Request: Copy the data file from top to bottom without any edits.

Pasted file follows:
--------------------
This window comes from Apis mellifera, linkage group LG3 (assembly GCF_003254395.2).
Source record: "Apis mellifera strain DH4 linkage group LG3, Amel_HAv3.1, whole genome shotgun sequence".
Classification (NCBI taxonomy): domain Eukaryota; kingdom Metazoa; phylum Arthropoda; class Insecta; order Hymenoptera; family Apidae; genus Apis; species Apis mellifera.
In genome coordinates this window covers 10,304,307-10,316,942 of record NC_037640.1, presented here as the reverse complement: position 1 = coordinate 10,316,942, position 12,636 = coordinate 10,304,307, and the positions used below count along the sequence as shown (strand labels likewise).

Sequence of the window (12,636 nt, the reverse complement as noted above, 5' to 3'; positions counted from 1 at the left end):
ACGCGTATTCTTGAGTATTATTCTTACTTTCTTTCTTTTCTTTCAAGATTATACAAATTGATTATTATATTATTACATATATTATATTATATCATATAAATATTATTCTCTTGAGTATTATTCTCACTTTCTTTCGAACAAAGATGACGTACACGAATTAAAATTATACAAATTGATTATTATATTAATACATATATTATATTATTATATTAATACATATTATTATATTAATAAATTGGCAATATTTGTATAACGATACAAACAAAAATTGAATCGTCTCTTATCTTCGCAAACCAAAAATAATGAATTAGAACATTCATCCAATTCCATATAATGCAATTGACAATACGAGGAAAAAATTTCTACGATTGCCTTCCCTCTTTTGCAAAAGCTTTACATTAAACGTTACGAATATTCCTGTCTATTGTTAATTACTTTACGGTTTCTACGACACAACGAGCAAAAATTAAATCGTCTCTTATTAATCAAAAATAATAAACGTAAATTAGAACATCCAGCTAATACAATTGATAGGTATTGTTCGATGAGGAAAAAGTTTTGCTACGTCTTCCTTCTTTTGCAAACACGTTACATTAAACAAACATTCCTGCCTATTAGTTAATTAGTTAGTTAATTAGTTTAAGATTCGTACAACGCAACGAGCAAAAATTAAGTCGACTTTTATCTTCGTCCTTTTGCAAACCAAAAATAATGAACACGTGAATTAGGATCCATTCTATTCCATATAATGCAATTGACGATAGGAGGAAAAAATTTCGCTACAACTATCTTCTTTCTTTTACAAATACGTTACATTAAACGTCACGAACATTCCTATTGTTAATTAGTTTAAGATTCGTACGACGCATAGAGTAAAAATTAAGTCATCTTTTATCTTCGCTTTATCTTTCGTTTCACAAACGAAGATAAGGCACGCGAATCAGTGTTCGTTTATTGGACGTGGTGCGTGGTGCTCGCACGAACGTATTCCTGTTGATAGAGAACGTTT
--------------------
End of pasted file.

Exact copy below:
This window comes from Apis mellifera, linkage group LG3 (assembly GCF_003254395.2).
Source record: "Apis mellifera strain DH4 linkage group LG3, Amel_HAv3.1, whole genome shotgun sequence".
Classification (NCBI taxonomy): domain Eukaryota; kingdom Metazoa; phylum Arthropoda; class Insecta; order Hymenoptera; family Apidae; genus Apis; species Apis mellifera.
In genome coordinates this window covers 10,304,307-10,316,942 of record NC_037640.1, presented here as the reverse complement: position 1 = coordinate 10,316,942, position 12,636 = coordinate 10,304,307, and the positions used below count along the sequence as shown (strand labels likewise).

Sequence of the window (12,636 nt, the reverse complement as noted above, 5' to 3'; positions counted from 1 at the left end):
ACGCGTATTCTTGAGTATTATTCTTACTTTCTTTCTTTTCTTTCAAGATTATACAAATTGATTATTATATTATTACATATATTATATTATATCATATAAATATTATTCTCTTGAGTATTATTCTCACTTTCTTTCGAACAAAGATGACGTACACGAATTAAAATTATACAAATTGATTATTATATTAATACATATATTATATTATTATATTAATACATATTATTATATTAATAAATTGGCAATATTTGTATAACGATACAAACAAAAATTGAATCGTCTCTTATCTTCGCAAACCAAAAATAATGAATTAGAACATTCATCCAATTCCATATAATGCAATTGACAATACGAGGAAAAAATTTCTACGATTGCCTTCCCTCTTTTGCAAAAGCTTTACATTAAACGTTACGAATATTCCTGTCTATTGTTAATTACTTTACGGTTTCTACGACACAACGAGCAAAAATTAAATCGTCTCTTATTAATCAAAAATAATAAACGTAAATTAGAACATCCAGCTAATACAATTGATAGGTATTGTTCGATGAGGAAAAAGTTTTGCTACGTCTTCCTTCTTTTGCAAACACGTTACATTAAACAAACATTCCTGCCTATTAGTTAATTAGTTAGTTAATTAGTTTAAGATTCGTACAACGCAACGAGCAAAAATTAAGTCGACTTTTATCTTCGTCCTTTTGCAAACCAAAAATAATGAACACGTGAATTAGGATCCATTCTATTCCATATAATGCAATTGACGATAGGAGGAAAAAATTTCGCTACAACTATCTTCTTTCTTTTACAAATACGTTACATTAAACGTCACGAACATTCCTATTGTTAATTAGTTTAAGATTCGTACGACGCATAGAGTAAAAATTAAGTCATCTTTTATCTTCGCTTTATCTTTCGTTTCACAAACGAAGATAAGGCACGCGAATCAGTGTTCGTTTATTGGACGTGGTGCGTGGTGCTCGCACGAACGTATTCCTGTTGATAGAGAACGTTT